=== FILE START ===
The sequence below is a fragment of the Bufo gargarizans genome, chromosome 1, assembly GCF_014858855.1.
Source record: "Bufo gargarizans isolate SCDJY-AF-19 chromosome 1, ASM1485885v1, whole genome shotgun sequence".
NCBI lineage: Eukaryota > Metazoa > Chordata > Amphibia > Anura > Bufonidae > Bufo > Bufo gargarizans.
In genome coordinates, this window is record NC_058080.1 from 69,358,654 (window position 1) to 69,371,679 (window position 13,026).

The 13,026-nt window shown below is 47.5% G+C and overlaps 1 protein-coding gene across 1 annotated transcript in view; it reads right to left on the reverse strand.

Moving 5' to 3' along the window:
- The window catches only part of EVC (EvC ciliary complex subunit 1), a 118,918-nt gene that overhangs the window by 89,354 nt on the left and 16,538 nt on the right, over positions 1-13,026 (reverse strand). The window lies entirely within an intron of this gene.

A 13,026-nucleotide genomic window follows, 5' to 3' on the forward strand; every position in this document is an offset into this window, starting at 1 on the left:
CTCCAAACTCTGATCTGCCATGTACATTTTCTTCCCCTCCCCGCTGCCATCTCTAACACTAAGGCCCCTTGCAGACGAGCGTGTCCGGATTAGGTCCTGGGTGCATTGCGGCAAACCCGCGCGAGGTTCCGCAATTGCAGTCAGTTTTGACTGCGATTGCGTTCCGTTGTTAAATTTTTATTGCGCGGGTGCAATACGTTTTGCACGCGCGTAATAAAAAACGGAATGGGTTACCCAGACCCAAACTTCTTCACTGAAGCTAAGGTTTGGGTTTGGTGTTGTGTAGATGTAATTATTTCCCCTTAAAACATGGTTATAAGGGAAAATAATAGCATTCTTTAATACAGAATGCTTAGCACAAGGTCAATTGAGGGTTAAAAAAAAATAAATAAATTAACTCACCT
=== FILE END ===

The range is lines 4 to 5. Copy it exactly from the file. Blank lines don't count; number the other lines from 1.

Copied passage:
In genome coordinates, this window is record NC_058080.1 from 69,358,654 (window position 1) to 69,371,679 (window position 13,026).

The 13,026-nt window shown below is 47.5% G+C and overlaps 1 protein-coding gene across 1 annotated transcript in view; it reads right to left on the reverse strand.